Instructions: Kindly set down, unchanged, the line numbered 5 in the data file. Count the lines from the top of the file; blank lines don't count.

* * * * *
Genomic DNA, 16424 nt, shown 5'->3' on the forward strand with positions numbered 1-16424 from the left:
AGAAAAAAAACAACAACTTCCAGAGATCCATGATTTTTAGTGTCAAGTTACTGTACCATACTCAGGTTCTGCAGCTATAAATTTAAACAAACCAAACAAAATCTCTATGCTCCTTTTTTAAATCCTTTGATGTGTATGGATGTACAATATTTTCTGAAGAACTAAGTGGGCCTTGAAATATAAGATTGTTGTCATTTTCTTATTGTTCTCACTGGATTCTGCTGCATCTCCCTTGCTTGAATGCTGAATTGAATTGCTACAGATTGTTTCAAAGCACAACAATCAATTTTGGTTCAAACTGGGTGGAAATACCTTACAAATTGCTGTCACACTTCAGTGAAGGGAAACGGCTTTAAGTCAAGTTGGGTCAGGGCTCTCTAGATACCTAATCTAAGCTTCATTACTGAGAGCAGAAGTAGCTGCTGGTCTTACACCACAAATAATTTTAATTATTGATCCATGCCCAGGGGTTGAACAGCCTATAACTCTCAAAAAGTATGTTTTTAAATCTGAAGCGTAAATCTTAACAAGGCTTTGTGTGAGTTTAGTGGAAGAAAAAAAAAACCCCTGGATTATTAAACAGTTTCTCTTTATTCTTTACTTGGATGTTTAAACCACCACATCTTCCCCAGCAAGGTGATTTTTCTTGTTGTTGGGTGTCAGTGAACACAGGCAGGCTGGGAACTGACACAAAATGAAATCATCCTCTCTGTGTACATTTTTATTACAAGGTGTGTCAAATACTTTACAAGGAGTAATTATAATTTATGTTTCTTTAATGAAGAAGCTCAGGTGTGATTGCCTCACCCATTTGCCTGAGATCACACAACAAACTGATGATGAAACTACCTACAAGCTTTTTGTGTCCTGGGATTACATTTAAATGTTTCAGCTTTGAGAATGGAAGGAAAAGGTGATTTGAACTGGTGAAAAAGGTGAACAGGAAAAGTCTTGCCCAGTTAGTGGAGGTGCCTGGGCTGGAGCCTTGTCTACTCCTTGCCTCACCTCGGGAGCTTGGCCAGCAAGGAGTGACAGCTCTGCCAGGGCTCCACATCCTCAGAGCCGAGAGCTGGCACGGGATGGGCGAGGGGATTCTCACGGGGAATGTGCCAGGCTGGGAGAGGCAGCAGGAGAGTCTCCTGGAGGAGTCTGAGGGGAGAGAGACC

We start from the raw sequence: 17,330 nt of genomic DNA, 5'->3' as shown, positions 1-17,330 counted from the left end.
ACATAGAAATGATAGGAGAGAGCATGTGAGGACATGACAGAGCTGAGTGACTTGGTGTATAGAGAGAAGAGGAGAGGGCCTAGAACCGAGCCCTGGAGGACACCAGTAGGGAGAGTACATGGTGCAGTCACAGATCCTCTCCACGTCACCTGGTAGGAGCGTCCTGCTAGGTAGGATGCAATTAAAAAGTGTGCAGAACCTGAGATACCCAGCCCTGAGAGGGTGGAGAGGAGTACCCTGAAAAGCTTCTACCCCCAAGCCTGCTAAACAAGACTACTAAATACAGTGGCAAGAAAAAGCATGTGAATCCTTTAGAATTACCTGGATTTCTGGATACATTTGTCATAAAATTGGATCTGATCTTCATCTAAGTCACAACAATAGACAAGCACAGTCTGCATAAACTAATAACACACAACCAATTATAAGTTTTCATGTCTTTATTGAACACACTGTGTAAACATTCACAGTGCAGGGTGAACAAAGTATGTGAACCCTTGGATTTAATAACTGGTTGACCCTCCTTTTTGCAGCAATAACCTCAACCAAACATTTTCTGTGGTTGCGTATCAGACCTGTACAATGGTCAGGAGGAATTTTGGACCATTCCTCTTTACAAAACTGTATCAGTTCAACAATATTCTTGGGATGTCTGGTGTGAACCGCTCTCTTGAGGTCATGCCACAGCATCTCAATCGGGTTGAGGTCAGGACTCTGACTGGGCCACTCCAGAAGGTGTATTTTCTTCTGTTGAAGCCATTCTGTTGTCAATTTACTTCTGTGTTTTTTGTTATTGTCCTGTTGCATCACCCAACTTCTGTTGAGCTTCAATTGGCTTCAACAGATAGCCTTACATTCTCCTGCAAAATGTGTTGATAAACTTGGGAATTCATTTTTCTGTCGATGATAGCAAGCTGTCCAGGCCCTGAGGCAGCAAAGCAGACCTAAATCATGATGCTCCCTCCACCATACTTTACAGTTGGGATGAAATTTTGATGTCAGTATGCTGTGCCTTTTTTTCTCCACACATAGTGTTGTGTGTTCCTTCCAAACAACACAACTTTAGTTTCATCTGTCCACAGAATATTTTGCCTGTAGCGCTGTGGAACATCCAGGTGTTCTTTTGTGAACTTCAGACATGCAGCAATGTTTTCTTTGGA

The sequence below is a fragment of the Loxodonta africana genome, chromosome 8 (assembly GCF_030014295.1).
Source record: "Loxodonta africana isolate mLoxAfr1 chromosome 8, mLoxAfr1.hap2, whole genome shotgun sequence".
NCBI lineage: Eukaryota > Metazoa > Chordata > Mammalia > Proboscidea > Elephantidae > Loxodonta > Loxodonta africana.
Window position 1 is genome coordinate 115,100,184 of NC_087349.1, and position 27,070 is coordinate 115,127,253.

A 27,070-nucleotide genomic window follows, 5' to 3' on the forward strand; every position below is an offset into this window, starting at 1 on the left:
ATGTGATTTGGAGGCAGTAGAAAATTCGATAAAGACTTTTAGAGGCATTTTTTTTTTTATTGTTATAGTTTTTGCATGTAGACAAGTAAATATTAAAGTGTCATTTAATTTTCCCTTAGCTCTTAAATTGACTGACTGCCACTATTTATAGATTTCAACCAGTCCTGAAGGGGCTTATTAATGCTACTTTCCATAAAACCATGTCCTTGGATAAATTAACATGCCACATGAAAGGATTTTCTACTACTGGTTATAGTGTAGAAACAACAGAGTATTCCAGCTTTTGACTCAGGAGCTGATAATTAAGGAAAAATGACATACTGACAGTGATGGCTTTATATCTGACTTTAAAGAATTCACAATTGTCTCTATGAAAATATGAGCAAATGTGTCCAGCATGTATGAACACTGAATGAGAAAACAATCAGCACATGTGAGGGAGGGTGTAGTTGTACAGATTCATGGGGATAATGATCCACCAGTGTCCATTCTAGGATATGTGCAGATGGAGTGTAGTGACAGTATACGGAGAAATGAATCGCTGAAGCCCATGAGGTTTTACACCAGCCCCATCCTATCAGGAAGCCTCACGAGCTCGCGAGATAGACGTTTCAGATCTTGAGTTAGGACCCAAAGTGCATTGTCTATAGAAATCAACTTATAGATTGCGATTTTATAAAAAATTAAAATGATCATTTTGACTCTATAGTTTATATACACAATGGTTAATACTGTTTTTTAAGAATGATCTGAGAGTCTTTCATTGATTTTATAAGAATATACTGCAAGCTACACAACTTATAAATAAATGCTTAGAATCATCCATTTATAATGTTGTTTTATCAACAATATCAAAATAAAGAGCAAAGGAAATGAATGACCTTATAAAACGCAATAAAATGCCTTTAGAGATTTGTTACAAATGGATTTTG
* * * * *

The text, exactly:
The sequence below is a fragment of the Loxodonta africana genome, chromosome 8 (assembly GCF_030014295.1).